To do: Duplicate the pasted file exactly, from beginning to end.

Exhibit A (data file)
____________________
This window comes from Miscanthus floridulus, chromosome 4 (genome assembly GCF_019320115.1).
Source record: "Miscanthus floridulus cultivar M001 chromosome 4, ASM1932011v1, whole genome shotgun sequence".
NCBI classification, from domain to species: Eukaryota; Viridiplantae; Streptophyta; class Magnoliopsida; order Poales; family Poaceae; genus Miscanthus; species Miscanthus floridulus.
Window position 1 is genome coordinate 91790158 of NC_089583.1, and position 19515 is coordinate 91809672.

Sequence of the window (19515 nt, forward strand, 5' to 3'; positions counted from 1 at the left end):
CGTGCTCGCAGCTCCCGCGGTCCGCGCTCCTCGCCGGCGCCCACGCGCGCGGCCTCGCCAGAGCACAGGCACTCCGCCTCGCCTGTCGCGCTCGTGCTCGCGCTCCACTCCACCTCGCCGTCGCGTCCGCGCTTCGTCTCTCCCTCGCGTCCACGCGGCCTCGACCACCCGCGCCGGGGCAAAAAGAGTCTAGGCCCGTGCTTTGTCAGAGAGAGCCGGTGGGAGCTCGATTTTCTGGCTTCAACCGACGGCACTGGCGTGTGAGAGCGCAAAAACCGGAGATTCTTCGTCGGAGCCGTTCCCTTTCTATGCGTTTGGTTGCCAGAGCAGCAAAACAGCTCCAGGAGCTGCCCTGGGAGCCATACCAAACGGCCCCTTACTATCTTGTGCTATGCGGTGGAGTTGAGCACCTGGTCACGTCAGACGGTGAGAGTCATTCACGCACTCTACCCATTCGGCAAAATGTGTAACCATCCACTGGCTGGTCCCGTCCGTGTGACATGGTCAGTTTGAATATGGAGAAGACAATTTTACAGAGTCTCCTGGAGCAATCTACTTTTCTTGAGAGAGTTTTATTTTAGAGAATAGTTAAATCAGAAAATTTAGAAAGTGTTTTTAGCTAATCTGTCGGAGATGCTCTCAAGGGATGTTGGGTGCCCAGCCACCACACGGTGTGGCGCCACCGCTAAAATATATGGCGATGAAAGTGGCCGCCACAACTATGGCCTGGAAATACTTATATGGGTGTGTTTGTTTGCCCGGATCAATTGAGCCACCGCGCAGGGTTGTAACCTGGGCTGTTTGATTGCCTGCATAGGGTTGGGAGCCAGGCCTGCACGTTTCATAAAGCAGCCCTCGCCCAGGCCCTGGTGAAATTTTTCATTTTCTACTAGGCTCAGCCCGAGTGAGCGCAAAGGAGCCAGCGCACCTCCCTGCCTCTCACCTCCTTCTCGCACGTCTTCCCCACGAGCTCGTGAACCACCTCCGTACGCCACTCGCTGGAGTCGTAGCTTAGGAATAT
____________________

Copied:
This window comes from Miscanthus floridulus, chromosome 4 (genome assembly GCF_019320115.1).
Source record: "Miscanthus floridulus cultivar M001 chromosome 4, ASM1932011v1, whole genome shotgun sequence".
NCBI classification, from domain to species: Eukaryota; Viridiplantae; Streptophyta; class Magnoliopsida; order Poales; family Poaceae; genus Miscanthus; species Miscanthus floridulus.
Window position 1 is genome coordinate 91790158 of NC_089583.1, and position 19515 is coordinate 91809672.

Sequence of the window (19515 nt, forward strand, 5' to 3'; positions counted from 1 at the left end):
CGTGCTCGCAGCTCCCGCGGTCCGCGCTCCTCGCCGGCGCCCACGCGCGCGGCCTCGCCAGAGCACAGGCACTCCGCCTCGCCTGTCGCGCTCGTGCTCGCGCTCCACTCCACCTCGCCGTCGCGTCCGCGCTTCGTCTCTCCCTCGCGTCCACGCGGCCTCGACCACCCGCGCCGGGGCAAAAAGAGTCTAGGCCCGTGCTTTGTCAGAGAGAGCCGGTGGGAGCTCGATTTTCTGGCTTCAACCGACGGCACTGGCGTGTGAGAGCGCAAAAACCGGAGATTCTTCGTCGGAGCCGTTCCCTTTCTATGCGTTTGGTTGCCAGAGCAGCAAAACAGCTCCAGGAGCTGCCCTGGGAGCCATACCAAACGGCCCCTTACTATCTTGTGCTATGCGGTGGAGTTGAGCACCTGGTCACGTCAGACGGTGAGAGTCATTCACGCACTCTACCCATTCGGCAAAATGTGTAACCATCCACTGGCTGGTCCCGTCCGTGTGACATGGTCAGTTTGAATATGGAGAAGACAATTTTACAGAGTCTCCTGGAGCAATCTACTTTTCTTGAGAGAGTTTTATTTTAGAGAATAGTTAAATCAGAAAATTTAGAAAGTGTTTTTAGCTAATCTGTCGGAGATGCTCTCAAGGGATGTTGGGTGCCCAGCCACCACACGGTGTGGCGCCACCGCTAAAATATATGGCGATGAAAGTGGCCGCCACAACTATGGCCTGGAAATACTTATATGGGTGTGTTTGTTTGCCCGGATCAATTGAGCCACCGCGCAGGGTTGTAACCTGGGCTGTTTGATTGCCTGCATAGGGTTGGGAGCCAGGCCTGCACGTTTCATAAAGCAGCCCTCGCCCAGGCCCTGGTGAAATTTTTCATTTTCTACTAGGCTCAGCCCGAGTGAGCGCAAAGGAGCCAGCGCACCTCCCTGCCTCTCACCTCCTTCTCGCACGTCTTCCCCACGAGCTCGTGAACCACCTCCGTACGCCACTCGCTGGAGTCGTAGCTTAGGAATAT